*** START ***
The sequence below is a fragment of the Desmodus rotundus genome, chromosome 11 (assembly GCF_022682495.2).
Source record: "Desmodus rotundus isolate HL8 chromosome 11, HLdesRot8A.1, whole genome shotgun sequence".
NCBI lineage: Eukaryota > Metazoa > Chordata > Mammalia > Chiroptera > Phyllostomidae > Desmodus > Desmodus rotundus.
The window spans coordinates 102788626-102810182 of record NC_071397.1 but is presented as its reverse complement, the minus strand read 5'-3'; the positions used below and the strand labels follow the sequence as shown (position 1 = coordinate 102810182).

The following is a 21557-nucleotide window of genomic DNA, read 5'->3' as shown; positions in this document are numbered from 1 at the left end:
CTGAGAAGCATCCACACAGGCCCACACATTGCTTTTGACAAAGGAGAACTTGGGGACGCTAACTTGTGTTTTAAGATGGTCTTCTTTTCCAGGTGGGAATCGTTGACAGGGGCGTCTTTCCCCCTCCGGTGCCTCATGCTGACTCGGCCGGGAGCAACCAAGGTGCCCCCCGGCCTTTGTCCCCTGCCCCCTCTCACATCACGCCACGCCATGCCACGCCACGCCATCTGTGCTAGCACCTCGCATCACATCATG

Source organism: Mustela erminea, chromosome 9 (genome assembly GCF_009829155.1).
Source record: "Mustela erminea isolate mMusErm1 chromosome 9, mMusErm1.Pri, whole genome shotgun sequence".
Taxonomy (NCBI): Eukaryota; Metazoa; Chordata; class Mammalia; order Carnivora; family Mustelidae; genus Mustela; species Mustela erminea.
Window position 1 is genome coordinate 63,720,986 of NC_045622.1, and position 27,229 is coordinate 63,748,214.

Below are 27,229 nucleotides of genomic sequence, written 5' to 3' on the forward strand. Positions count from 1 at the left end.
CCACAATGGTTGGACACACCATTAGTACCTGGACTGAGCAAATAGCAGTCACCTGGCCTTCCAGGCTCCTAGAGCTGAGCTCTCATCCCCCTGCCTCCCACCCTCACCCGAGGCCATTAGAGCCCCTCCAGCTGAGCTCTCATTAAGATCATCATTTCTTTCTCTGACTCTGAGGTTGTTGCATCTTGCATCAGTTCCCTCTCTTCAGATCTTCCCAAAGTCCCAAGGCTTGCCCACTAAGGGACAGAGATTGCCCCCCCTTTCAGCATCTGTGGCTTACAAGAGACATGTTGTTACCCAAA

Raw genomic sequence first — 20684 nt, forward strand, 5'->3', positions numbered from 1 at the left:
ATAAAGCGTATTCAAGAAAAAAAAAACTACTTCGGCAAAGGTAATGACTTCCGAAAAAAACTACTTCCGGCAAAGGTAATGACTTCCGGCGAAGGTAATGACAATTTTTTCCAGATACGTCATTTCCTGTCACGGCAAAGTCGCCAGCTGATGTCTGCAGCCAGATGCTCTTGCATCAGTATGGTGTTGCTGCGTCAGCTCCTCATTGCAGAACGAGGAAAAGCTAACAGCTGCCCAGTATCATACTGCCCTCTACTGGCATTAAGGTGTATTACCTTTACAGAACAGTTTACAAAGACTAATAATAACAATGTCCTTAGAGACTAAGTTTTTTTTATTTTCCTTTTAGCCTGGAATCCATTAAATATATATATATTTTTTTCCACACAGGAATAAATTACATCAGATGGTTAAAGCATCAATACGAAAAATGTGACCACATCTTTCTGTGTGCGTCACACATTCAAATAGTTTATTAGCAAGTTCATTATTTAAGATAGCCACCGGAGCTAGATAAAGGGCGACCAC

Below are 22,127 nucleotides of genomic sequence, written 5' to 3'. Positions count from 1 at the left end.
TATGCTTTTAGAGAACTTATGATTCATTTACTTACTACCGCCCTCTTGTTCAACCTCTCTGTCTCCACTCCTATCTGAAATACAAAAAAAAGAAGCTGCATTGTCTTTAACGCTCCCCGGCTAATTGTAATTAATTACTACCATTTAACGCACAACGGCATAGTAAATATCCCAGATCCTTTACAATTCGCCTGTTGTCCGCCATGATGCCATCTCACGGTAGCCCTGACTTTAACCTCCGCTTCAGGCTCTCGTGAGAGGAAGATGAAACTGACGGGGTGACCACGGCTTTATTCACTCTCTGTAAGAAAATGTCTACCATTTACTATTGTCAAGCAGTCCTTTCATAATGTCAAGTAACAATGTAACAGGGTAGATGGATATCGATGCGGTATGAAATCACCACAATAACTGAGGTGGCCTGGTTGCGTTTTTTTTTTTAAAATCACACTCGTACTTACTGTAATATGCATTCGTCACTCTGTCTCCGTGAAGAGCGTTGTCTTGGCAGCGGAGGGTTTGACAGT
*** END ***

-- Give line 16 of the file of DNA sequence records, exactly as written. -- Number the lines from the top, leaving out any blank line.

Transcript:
TATGCTTTTAGAGAACTTATGATTCATTTACTTACTACCGCCCTCTTGTTCAACCTCTCTGTCTCCACTCCTATCTGAAATACAAAAAAAAGAAGCTGCATTGTCTTTAACGCTCCCCGGCTAATTGTAATTAATTACTACCATTTAACGCACAACGGCATAGTAAATATCCCAGATCCTTTACAATTCGCCTGTTGTCCGCCATGATGCCATCTCACGGTAGCCCTGACTTTAACCTCCGCTTCAGGCTCTCGTGAGAGGAAGATGAAACTGACGGGGTGACCACGGCTTTATTCACTCTCTGTAAGAAAATGTCTACCATTTACTATTGTCAAGCAGTCCTTTCATAATGTCAAGTAACAATGTAACAGGGTAGATGGATATCGATGCGGTATGAAATCACCACAATAACTGAGGTGGCCTGGTTGCGTTTTTTTTTTTAAAATCACACTCGTACTTACTGTAATATGCATTCGTCACTCTGTCTCCGTGAAGAGCGTTGTCTTGGCAGCGGAGGGTTTGACAGT